• The Australian 3-years have followed our road map through most of 2022, over the coming months we are looking for them to drift lower but there aren’t any signs just yet.

MM is neutral to bearish Australian 3-year bond yields into Christmas

Australian 3 year Bond Yields Weekly Chart

US bond yields continue to march ever higher although the short-dated 2-years did ultimately close marginally lower last week, with the next Fed policy statement due on the 2nd of November it feels unlikely that we will see any change in the trend without some official commentary from Jerome Powell et al.

  • We are looking for at least some consolidation by US bonds but again there is no sign of a reversal at this stage.

MM is neutral US bond yields

US 10 Year Bond Yields Weekly Chart


The copper price continues to illustrate the market’s lack of clarity on where global growth is headed through 2023 as we look set to enter our 5th month of trading around the $US350 area. The bulls would argue that it’s been extremely resilient in the face of increasing recession fears whereas the bears will counter with the industrial metal cant even bounce after plunging ~35%.

  • We remain mildly bullish on copper and very keen buyers of another test of the $US300 area.

MM is neutral to mildly bullish copper 

Copper Dec’22 Futures ($US/25,000lbs) Daily Chart

The CRB Index has more than tripled from is post-Covid low helping to fuel surging inflation but over recent months the rally has stalled and prices have slipped over 15% implying that we may have reached peak inflation for at least the foreseeable future.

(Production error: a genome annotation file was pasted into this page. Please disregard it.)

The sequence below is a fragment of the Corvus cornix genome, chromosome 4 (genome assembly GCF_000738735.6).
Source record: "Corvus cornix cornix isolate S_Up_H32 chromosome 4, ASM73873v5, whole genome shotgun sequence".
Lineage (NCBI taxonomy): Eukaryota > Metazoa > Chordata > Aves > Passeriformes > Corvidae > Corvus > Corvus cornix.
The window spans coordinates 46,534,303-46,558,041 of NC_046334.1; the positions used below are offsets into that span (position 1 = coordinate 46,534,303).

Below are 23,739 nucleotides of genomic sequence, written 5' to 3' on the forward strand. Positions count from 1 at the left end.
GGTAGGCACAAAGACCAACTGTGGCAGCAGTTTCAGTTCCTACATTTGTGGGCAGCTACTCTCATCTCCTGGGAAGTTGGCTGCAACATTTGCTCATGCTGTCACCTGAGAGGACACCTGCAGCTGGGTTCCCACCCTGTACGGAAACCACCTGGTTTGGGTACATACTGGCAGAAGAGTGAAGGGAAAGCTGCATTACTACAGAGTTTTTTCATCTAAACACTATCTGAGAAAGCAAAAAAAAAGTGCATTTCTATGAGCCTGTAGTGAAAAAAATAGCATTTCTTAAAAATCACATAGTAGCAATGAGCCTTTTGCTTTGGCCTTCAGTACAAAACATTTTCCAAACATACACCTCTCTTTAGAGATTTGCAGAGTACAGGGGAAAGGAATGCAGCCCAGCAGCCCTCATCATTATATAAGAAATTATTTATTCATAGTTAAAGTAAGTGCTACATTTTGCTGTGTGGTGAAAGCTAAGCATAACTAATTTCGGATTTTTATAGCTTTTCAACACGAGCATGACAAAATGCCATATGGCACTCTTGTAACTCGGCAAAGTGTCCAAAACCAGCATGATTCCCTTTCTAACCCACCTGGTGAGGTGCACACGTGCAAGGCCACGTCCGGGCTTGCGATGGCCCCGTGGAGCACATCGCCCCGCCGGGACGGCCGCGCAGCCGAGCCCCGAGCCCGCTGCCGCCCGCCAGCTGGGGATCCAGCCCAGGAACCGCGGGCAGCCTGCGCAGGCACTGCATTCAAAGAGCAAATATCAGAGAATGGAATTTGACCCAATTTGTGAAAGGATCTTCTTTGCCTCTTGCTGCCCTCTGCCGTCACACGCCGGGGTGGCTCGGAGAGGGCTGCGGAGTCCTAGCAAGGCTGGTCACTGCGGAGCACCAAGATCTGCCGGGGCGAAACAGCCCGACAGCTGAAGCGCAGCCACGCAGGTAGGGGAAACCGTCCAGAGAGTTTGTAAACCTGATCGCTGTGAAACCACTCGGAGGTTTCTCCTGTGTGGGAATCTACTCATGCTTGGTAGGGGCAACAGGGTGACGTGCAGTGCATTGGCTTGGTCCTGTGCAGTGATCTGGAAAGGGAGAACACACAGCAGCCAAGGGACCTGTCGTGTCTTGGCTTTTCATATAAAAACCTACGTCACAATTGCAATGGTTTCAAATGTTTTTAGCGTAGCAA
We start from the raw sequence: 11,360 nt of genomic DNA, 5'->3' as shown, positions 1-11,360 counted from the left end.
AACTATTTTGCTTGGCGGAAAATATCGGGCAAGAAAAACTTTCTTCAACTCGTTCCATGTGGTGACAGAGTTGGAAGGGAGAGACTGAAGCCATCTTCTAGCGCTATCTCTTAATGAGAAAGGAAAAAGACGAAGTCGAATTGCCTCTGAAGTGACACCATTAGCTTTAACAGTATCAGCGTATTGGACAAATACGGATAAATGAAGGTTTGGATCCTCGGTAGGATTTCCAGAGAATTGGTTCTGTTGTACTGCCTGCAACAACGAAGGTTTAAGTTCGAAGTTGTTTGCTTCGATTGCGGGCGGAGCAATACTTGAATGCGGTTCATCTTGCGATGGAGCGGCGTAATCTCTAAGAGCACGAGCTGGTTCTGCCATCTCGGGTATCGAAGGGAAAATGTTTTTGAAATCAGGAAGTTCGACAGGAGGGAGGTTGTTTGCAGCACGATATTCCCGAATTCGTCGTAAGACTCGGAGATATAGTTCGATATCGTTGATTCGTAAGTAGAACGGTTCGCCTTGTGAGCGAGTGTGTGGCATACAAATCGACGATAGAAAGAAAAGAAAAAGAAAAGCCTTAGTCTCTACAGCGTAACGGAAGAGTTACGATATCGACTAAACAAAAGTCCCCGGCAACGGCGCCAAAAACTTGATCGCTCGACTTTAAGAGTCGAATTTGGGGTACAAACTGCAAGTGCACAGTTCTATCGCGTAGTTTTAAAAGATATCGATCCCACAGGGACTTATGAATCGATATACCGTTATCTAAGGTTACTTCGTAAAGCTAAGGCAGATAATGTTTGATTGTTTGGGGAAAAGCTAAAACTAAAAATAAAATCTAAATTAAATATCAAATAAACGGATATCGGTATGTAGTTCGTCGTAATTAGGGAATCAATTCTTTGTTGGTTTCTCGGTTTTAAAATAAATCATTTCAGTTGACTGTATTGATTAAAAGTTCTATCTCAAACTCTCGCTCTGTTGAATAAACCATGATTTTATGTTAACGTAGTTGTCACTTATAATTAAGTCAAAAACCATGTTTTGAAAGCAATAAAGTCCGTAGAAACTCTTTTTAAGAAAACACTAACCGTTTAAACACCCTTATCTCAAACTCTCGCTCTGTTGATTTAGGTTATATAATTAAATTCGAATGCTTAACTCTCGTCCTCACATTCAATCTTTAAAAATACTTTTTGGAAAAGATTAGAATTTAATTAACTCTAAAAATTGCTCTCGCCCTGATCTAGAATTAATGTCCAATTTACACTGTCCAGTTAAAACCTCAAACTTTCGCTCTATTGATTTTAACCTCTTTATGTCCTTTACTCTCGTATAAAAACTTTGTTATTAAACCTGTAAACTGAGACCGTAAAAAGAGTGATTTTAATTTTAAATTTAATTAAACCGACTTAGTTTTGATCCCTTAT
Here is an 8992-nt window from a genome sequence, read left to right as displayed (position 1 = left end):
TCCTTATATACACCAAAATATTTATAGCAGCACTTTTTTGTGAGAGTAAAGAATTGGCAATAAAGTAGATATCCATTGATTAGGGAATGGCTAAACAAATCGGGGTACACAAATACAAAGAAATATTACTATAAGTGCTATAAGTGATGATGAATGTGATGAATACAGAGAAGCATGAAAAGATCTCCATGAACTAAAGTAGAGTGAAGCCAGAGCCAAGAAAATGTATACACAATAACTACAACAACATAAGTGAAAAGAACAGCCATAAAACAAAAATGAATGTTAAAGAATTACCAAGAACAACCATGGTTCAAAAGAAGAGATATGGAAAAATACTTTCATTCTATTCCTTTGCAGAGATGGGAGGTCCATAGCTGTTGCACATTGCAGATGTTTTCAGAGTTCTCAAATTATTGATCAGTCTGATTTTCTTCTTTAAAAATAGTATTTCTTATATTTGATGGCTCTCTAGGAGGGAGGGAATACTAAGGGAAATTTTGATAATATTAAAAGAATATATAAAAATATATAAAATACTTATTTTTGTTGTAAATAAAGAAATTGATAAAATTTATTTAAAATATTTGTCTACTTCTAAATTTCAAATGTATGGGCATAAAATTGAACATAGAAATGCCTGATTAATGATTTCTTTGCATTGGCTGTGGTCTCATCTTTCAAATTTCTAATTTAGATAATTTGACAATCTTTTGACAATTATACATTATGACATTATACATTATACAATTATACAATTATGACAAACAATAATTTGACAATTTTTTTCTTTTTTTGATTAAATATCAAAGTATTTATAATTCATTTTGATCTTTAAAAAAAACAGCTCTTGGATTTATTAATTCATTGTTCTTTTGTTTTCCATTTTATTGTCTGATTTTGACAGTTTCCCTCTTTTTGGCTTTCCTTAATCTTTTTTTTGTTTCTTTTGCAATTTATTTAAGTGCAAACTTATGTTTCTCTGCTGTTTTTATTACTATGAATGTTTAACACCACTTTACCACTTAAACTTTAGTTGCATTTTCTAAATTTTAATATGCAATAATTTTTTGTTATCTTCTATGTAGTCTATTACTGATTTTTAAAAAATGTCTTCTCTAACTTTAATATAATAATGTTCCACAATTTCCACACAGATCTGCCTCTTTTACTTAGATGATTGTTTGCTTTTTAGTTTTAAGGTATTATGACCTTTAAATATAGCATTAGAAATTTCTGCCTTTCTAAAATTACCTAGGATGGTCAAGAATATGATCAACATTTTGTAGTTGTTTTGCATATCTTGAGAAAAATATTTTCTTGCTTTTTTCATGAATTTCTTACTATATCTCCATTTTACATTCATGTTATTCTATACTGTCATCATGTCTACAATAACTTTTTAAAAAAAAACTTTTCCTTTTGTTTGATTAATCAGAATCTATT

NB The index is made up of 19 commodities: aluminium, cocoa, coffee, copper, corn, cotton, crude oil, gold, heating oil, Lean Hogs, live cattle, natural gas, nickel, orange juice, silver, soybeans, sugar, unleaded gas, and wheat.

  • We can see the CRB index rotating in the 250-350 area through 2023.

MM is neutral on the CRB Index

Refinitiv / Core Commodity CRB Index


The $US feels like its rallying ever higher because of the headlines it grabs on some cross rates but through October the Greenback has failed to break its September high although it’s still only 3% below its multi-year peak. With the likes of the BOJ starting to flex their muscles we may have already seen the end of the $US’s appreciation for at least a few months.

  • We are looking for a period of consolidation by the $US which may have already commenced.

MM is neutral on the $US

US Dollar Weekly Chart

The British Pound was smashed to fresh all-time lows in late September following Liz Truss’ ill-fated tax package but it’s starting to feel like the capitulation heralded the end to its 27% decline since mid-2021. The risk/reward is starting to look interesting in tests below 1.10 although the upside feels likely to be capped by the 1.20 area i.e. choppy range trading following the market re-rating of the Pound.

  • The Pound looks to have entered a period of “buy the dips and sell the rallies” with an upside bias.

MM is now neutral to bullish the Pound under 1.15


Chart of the Week

The S&P500 has now corrected 28% from its January high and we simply believe enough is enough at least for this leg of the decline, this view is supported by investors’ sentiment hitting another bearish extreme, recently the AAII bearish consensus reached nearly 60%, a level not seen since the sheer panic of the GFC in 2008.

  • We are looking for the S&P500 to challenge its August highs after reaching extreme bearish levels.

MM is bullish “risk” at current levels

S&P500 Index v AAII Bearish Consensus

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James Gerrish
Portfolio Manager
Market Matters

James is Portfolio Manager & Primary Author at Market Matters, a daily investment report with over 2500 subscribers that offers real market insight. He is also Senior Portfolio Manager within Shaw and Partners heading up a team that manages...